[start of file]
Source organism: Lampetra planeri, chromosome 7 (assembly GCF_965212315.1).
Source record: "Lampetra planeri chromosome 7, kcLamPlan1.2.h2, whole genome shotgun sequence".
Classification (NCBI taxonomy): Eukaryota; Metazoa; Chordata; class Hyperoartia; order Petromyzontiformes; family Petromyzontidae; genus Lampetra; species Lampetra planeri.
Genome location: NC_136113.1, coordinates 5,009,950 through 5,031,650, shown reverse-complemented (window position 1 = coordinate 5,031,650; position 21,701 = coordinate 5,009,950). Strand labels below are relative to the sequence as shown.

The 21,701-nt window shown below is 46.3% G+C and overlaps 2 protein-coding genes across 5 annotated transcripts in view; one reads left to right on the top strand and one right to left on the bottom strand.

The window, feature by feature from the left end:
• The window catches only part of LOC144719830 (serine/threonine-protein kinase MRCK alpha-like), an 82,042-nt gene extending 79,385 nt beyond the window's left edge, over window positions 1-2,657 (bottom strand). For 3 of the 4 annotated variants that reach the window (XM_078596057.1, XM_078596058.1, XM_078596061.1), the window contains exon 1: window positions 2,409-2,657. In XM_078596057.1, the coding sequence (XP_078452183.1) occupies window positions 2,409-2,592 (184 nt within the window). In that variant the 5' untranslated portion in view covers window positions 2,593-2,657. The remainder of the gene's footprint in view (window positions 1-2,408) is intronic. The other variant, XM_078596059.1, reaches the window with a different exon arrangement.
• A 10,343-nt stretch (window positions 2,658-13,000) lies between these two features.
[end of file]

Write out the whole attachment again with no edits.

Source organism: Lampetra planeri, chromosome 7 (assembly GCF_965212315.1).
Source record: "Lampetra planeri chromosome 7, kcLamPlan1.2.h2, whole genome shotgun sequence".
Classification (NCBI taxonomy): Eukaryota; Metazoa; Chordata; class Hyperoartia; order Petromyzontiformes; family Petromyzontidae; genus Lampetra; species Lampetra planeri.
Genome location: NC_136113.1, coordinates 5,009,950 through 5,031,650, shown reverse-complemented (window position 1 = coordinate 5,031,650; position 21,701 = coordinate 5,009,950). Strand labels below are relative to the sequence as shown.

The 21,701-nt window shown below is 46.3% G+C and overlaps 2 protein-coding genes across 5 annotated transcripts in view; one reads left to right on the top strand and one right to left on the bottom strand.

The window, feature by feature from the left end:
• The window catches only part of LOC144719830 (serine/threonine-protein kinase MRCK alpha-like), an 82,042-nt gene extending 79,385 nt beyond the window's left edge, over window positions 1-2,657 (bottom strand). For 3 of the 4 annotated variants that reach the window (XM_078596057.1, XM_078596058.1, XM_078596061.1), the window contains exon 1: window positions 2,409-2,657. In XM_078596057.1, the coding sequence (XP_078452183.1) occupies window positions 2,409-2,592 (184 nt within the window). In that variant the 5' untranslated portion in view covers window positions 2,593-2,657. The remainder of the gene's footprint in view (window positions 1-2,408) is intronic. The other variant, XM_078596059.1, reaches the window with a different exon arrangement.
• A 10,343-nt stretch (window positions 2,658-13,000) lies between these two features.